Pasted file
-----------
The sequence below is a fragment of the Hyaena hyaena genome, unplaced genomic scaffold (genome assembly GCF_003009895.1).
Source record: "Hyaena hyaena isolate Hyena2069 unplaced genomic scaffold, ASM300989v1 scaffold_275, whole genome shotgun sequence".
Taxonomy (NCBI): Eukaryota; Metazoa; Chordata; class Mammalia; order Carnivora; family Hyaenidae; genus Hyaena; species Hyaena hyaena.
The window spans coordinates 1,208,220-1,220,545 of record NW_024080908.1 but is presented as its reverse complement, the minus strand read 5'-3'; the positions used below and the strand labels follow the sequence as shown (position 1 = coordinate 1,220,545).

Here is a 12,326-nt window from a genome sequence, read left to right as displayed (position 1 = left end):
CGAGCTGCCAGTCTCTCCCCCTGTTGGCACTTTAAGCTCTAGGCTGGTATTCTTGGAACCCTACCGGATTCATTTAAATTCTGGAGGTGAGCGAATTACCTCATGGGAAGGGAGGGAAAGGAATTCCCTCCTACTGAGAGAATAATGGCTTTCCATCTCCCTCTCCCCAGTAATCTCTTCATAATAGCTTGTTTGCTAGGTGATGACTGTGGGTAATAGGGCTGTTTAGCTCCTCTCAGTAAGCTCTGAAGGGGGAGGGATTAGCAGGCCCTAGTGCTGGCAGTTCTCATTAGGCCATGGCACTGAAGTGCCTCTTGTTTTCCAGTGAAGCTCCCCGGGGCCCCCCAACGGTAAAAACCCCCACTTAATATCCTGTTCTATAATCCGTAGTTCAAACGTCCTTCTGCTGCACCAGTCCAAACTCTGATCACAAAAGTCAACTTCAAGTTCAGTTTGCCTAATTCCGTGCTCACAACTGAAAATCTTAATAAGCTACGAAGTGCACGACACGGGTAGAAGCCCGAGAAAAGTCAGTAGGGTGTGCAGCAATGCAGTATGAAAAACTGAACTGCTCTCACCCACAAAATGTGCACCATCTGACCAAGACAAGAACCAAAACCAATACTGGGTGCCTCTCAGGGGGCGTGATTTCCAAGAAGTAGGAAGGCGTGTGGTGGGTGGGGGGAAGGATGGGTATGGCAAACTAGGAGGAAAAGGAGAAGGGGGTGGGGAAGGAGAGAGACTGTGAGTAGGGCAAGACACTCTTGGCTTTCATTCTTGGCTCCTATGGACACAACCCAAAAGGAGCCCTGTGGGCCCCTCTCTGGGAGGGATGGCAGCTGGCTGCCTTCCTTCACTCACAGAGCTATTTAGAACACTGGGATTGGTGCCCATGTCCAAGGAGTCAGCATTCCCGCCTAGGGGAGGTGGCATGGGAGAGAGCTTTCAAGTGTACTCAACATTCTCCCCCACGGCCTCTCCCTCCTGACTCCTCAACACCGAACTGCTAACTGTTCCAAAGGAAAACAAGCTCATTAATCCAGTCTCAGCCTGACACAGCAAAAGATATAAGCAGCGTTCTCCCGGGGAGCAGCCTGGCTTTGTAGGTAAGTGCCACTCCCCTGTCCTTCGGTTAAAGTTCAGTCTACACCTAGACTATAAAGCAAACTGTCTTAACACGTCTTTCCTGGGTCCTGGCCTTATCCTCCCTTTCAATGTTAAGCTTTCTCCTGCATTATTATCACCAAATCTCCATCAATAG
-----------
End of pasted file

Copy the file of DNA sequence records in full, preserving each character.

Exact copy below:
The sequence below is a fragment of the Hyaena hyaena genome, unplaced genomic scaffold (genome assembly GCF_003009895.1).
Source record: "Hyaena hyaena isolate Hyena2069 unplaced genomic scaffold, ASM300989v1 scaffold_275, whole genome shotgun sequence".
Taxonomy (NCBI): Eukaryota; Metazoa; Chordata; class Mammalia; order Carnivora; family Hyaenidae; genus Hyaena; species Hyaena hyaena.
The window spans coordinates 1,208,220-1,220,545 of record NW_024080908.1 but is presented as its reverse complement, the minus strand read 5'-3'; the positions used below and the strand labels follow the sequence as shown (position 1 = coordinate 1,220,545).

Here is a 12,326-nt window from a genome sequence, read left to right as displayed (position 1 = left end):
CGAGCTGCCAGTCTCTCCCCCTGTTGGCACTTTAAGCTCTAGGCTGGTATTCTTGGAACCCTACCGGATTCATTTAAATTCTGGAGGTGAGCGAATTACCTCATGGGAAGGGAGGGAAAGGAATTCCCTCCTACTGAGAGAATAATGGCTTTCCATCTCCCTCTCCCCAGTAATCTCTTCATAATAGCTTGTTTGCTAGGTGATGACTGTGGGTAATAGGGCTGTTTAGCTCCTCTCAGTAAGCTCTGAAGGGGGAGGGATTAGCAGGCCCTAGTGCTGGCAGTTCTCATTAGGCCATGGCACTGAAGTGCCTCTTGTTTTCCAGTGAAGCTCCCCGGGGCCCCCCAACGGTAAAAACCCCCACTTAATATCCTGTTCTATAATCCGTAGTTCAAACGTCCTTCTGCTGCACCAGTCCAAACTCTGATCACAAAAGTCAACTTCAAGTTCAGTTTGCCTAATTCCGTGCTCACAACTGAAAATCTTAATAAGCTACGAAGTGCACGACACGGGTAGAAGCCCGAGAAAAGTCAGTAGGGTGTGCAGCAATGCAGTATGAAAAACTGAACTGCTCTCACCCACAAAATGTGCACCATCTGACCAAGACAAGAACCAAAACCAATACTGGGTGCCTCTCAGGGGGCGTGATTTCCAAGAAGTAGGAAGGCGTGTGGTGGGTGGGGGGAAGGATGGGTATGGCAAACTAGGAGGAAAAGGAGAAGGGGGTGGGGAAGGAGAGAGACTGTGAGTAGGGCAAGACACTCTTGGCTTTCATTCTTGGCTCCTATGGACACAACCCAAAAGGAGCCCTGTGGGCCCCTCTCTGGGAGGGATGGCAGCTGGCTGCCTTCCTTCACTCACAGAGCTATTTAGAACACTGGGATTGGTGCCCATGTCCAAGGAGTCAGCATTCCCGCCTAGGGGAGGTGGCATGGGAGAGAGCTTTCAAGTGTACTCAACATTCTCCCCCACGGCCTCTCCCTCCTGACTCCTCAACACCGAACTGCTAACTGTTCCAAAGGAAAACAAGCTCATTAATCCAGTCTCAGCCTGACACAGCAAAAGATATAAGCAGCGTTCTCCCGGGGAGCAGCCTGGCTTTGTAGGTAAGTGCCACTCCCCTGTCCTTCGGTTAAAGTTCAGTCTACACCTAGACTATAAAGCAAACTGTCTTAACACGTCTTTCCTGGGTCCTGGCCTTATCCTCCCTTTCAATGTTAAGCTTTCTCCTGCATTATTATCACCAAATCTCCATCAATAG